these Li made his way, followed by his companions until he reached the
dripping weed-clad wall at the far end. Then he stooped down and did
something with a long rusty bar that appeared to be a lever, and as if
by magic a hole appeared at the back of the cave showing a wide expanse
of sea and wave and sky beyond. An immense fragment of rock balanced on
its slippery base had turned sideways, and Endellion gasped as he began
to grasp the inwardness of it all.

"I think I begin to understand," he said. "Now, I wonder who hit upon
that ingenious dodge? What clever adventurer found out the secret of
that rocking stone?"

"So you have tumbled to it?" Wallace asked.

"I think so," Endellion said. "At half tide this cave is full of water,
and so long as there is no outlet for the current the sand on the bar
at the far entrance begins to silt up. With the strong tides running
here the sand would silt enough in a week to keep the Gehenna here
for ever. But in a long tongue of water like this directly that hole
was made the strong tide would suck all that sand away in the course of
a week. Isn't that right, Li?"

"Quite right, master," Li said. "We leave him big hole open and in two
or three days' time the bar is clear again. Ah, this is not the first
time this what you call game has been played here. Chinamen he know the
secret since nearly a century ago, and when I was diver here I learnt
him, and because I thought it would please Jim Shi, I told him, too.
And when the white excellencies come along with a big beautiful yacht
Jim Shi tells me the story of the pearls, and they come here to see
for themselves, and they come to stay as you'd say. But Jim Shi he no
good. Much cruel man who care nothing for poor Japanese so long he make
use of him. And when the excellency there with the glass in his eye
promised me five hundred of your pounds and a passage home, then I tell
the truth. And why, because I don't care damn for Jim Shi any more."

This fairly lucid explanation being satisfactory, a seal or two was
dispatched by way of giving proper local color to the expedition, and a
quiet, thoughtful, though absolutely satisfied shooting party returned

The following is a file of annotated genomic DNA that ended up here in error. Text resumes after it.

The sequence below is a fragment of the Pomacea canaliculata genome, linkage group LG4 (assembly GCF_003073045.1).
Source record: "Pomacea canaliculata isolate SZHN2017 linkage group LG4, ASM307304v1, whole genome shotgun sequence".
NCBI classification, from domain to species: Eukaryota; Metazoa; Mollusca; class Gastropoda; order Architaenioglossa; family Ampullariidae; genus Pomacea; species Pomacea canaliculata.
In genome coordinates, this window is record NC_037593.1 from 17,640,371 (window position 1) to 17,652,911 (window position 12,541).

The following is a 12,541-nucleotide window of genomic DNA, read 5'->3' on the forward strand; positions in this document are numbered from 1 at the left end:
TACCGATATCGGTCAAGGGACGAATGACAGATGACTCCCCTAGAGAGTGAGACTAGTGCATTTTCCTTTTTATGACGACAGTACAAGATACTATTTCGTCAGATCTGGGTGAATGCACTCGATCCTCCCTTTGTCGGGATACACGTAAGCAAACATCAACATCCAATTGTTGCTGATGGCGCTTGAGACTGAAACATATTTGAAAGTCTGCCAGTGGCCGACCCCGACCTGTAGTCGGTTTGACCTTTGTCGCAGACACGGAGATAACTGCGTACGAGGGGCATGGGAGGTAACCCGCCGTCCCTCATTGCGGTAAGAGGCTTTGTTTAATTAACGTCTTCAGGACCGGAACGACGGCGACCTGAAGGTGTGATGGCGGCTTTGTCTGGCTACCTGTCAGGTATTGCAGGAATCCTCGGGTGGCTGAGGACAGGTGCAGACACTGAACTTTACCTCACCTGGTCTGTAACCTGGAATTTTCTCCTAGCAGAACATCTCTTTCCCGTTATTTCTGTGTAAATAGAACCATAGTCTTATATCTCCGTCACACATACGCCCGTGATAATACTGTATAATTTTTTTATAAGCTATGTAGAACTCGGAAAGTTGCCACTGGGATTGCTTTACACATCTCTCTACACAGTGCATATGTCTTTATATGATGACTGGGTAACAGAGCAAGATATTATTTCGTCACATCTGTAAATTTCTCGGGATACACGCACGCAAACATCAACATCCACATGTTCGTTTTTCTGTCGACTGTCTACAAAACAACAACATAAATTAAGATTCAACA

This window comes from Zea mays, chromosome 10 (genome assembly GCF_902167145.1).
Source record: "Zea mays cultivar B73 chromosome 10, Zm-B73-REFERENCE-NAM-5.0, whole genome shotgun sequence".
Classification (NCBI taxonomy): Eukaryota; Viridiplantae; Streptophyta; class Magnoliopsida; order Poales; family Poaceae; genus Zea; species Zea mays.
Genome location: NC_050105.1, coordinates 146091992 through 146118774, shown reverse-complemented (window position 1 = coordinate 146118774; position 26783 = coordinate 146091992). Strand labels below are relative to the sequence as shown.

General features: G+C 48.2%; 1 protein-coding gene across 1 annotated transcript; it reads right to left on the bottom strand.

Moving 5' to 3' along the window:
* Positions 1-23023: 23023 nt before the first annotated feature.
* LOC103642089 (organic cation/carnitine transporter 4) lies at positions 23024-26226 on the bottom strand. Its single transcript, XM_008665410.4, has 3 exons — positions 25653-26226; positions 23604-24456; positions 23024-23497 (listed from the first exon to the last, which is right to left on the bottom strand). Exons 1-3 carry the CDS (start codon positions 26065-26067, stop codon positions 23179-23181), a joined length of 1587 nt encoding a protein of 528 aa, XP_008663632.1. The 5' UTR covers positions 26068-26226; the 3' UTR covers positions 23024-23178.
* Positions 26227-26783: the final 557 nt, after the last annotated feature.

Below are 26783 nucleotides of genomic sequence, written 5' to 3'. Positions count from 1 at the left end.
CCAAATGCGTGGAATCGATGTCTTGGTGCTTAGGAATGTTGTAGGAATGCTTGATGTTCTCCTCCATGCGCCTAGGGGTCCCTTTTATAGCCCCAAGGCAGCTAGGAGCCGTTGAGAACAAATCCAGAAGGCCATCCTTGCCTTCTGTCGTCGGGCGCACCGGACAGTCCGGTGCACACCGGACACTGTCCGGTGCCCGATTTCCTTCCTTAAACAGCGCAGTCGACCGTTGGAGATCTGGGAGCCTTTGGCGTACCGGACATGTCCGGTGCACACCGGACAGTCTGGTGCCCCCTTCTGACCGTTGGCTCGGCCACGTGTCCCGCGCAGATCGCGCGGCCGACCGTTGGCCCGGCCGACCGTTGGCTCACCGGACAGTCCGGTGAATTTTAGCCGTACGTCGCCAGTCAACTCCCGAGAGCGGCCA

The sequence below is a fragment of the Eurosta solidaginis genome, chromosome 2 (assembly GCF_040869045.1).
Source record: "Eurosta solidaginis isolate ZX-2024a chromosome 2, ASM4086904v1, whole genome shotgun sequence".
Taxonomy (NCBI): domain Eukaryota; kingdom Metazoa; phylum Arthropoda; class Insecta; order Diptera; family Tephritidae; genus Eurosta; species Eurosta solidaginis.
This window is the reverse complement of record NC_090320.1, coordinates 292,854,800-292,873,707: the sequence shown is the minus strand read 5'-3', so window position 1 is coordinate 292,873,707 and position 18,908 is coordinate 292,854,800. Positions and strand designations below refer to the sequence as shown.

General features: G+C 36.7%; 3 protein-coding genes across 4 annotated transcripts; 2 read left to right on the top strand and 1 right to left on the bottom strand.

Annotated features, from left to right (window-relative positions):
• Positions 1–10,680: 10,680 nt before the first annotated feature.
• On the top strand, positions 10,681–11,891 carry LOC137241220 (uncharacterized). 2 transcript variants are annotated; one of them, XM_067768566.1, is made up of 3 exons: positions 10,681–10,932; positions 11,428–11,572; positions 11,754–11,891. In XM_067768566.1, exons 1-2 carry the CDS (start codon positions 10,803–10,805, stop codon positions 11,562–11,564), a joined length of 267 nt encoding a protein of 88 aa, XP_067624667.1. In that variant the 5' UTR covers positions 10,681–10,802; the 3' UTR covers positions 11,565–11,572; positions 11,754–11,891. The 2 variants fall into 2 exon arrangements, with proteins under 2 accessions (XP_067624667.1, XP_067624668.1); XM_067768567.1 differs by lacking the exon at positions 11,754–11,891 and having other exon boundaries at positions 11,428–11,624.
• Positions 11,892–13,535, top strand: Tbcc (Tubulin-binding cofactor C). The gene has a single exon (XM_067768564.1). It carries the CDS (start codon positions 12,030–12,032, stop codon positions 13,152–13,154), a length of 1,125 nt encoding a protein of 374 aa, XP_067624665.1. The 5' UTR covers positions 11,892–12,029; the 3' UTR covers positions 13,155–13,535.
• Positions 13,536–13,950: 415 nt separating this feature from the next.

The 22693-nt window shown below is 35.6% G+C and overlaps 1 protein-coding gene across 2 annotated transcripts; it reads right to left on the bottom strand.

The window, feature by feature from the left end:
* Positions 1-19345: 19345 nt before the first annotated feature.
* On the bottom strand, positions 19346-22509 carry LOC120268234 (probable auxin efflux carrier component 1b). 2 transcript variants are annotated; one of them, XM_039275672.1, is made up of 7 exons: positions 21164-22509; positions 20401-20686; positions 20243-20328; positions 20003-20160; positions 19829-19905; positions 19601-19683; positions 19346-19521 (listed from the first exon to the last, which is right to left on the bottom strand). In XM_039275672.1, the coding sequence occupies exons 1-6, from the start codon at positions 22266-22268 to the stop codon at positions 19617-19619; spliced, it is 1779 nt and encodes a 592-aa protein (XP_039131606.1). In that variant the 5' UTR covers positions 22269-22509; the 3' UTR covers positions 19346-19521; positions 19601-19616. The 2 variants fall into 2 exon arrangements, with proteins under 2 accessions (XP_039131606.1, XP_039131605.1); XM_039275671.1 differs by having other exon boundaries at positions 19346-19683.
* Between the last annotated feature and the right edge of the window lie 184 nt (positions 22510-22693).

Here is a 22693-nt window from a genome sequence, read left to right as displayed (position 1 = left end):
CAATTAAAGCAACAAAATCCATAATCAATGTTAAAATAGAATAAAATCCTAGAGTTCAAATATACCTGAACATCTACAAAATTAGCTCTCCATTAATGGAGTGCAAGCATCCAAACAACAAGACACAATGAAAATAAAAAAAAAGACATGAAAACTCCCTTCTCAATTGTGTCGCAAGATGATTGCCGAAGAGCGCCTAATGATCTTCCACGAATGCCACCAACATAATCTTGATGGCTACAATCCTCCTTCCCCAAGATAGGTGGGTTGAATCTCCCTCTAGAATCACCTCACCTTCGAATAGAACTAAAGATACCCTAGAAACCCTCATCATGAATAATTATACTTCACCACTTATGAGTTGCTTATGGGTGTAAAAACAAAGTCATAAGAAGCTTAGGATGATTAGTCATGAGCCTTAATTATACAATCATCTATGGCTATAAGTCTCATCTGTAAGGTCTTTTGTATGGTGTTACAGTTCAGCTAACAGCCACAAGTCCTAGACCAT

to the yacht. To one by one, in the seclusion of his cabin, was told
the secret by Endellion.

At any rate, there was no interference now with the natural flow of
the tide that ran through the cave under an arm in the big cliffs, and
for the next two or three nights the Gentle Buccaneers sat down to
dine with their Oriental guests with an easy mind and the comfortable
assurance that the fourth day would see them well out to sea again.

It was a case of gathering roses whilst they might, a sort of false,
reckless gaiety with the fear of starvation before their eyes, a kind
of philosophy that Jim Shi openly applauded. He could afford to wait
till the time came to drive a hard bargain with Endellion and therefore
he was more than usually friendly.

So, also, was the fascinating Lota until she came smilingly on deck
just before breakfast on the fourth morning, followed by her father.
But the smiles disappeared from the faces of both of them as if by
magic when they found that instead of being still at anchor in the
lagoon, they were moving smoothly and noiselessly over a golden sea as
smooth as a mirror. Just for a moment Jim Shi's face changed, and there
was a murderous gleam in his eye as he turned his head in the direction
of the rigid Li, who was engrossed at the wheel. Lota smiled blandly
at the Buccaneers, then turned away with a request that her breakfast
might be brought to her in her cabin. With his glass firmly fixed in
his eye and his hands in the pocket of his immaculate duck jacket,
Endellion approached his guest.

"A nice little surprise for you, I think," he said. "How gratified you
must be, my friend, to think that you have not brought disaster upon
those people for whom you entertain so high a regard. No explanations
are necessary, a fact that I need hardly dilate upon. Now listen. I am
going to put you on the first tramp steamer that comes along, together
with your charming daughter. It is an exceedingly fortunate thing
for you that she is here, because otherwise I should have had great
pleasure in taking you by the scruff of the neck and throwing you into
the sea. Now, then, come to breakfast."



THE END.